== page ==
In an e-mail, one of our regular readers wondered why I hadn’t commented on the Wall Street protests. And my reply was basically this, these rallies aren’t as interesting a phenomenon as they are a meta-phenomenon, interesting only because the media is bending over backwards to find them significant, hoping to find in them some non-right-of-center grassroots movement, that is, an alternative to the Tea Party. (They’ve been looking for such phenomena for some time in coffeehouses without labels.)
“The numbers,” as Roger Simon writes at Pajamas, “aren’t very big, especially for New York, and every generation has its ‘useful idiots.’ I’ve been one myself. The demonstrations appear to be just another float passing by in the grand media parade.”
The protesters — as well as the media covering them — wish they were part of a broader epoch-defining phenomenon when they’re merely a bunch of folks in late adolescence doing what idealistic and unhappy folks in that period of life do: blow off steam in a very public (and presumptuous) manner.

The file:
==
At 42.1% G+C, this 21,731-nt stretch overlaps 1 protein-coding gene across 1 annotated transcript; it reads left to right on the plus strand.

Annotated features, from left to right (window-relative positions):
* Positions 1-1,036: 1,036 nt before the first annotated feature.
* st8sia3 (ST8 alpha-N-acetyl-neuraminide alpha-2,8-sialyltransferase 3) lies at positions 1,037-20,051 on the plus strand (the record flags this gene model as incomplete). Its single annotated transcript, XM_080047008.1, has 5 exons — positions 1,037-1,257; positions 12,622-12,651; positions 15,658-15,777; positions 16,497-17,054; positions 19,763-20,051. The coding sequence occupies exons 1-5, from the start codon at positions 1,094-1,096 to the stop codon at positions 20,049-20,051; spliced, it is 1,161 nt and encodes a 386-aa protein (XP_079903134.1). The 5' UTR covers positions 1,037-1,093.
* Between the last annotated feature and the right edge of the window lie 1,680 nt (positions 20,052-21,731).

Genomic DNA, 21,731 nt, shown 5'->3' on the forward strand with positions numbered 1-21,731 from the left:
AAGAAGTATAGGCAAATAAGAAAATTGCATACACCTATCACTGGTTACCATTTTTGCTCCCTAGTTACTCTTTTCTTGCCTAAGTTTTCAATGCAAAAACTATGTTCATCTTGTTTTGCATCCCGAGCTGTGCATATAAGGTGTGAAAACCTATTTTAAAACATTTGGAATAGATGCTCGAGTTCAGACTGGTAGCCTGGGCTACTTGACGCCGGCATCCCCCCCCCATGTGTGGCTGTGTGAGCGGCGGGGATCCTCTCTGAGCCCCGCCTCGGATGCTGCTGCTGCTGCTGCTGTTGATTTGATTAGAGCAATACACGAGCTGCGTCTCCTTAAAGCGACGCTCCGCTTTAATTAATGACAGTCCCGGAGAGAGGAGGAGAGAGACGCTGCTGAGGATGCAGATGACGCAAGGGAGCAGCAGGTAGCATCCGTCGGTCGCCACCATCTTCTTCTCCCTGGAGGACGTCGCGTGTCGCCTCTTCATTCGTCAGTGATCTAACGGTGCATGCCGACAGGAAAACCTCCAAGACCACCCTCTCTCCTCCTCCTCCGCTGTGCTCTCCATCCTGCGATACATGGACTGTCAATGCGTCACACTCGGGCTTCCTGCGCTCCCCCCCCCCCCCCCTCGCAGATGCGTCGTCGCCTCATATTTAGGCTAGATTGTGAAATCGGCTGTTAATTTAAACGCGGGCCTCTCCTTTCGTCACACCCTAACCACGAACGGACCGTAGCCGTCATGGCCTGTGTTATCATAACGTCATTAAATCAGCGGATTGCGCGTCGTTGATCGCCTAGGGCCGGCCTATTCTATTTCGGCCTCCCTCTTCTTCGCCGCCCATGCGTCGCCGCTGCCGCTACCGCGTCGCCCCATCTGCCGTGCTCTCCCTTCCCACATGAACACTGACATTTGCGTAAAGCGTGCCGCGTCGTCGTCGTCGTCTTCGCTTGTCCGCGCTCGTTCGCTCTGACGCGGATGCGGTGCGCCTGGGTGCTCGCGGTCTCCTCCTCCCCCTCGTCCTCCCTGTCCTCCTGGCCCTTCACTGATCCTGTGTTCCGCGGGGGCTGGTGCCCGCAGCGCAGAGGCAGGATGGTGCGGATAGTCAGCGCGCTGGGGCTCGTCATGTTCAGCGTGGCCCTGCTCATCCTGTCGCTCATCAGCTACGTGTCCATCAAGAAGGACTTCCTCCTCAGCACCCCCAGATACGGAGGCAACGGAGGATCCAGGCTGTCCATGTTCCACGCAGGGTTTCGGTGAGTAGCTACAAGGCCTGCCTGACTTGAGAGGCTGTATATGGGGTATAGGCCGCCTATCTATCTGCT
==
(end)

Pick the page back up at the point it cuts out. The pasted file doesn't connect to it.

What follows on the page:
“‘Tahrir Envy,’ indeed,” Roger quips, referencing the recent protests in Egypt which brought down a tyrant:
Everyone wants to be part of the show and the insatiable media needs a subject. Factor in too something that might be called “Tea Party Envy.” The left, historically the ones making the noise, were shocked, appalled and, yes, envious of the Tea Party being the prime focus of attention over the last couple of years. They yelled and screamed imbecilically of racism and now they have a demonstration of their own. (That won’t stop them from screaming racism, of course.)
Read the whole thing.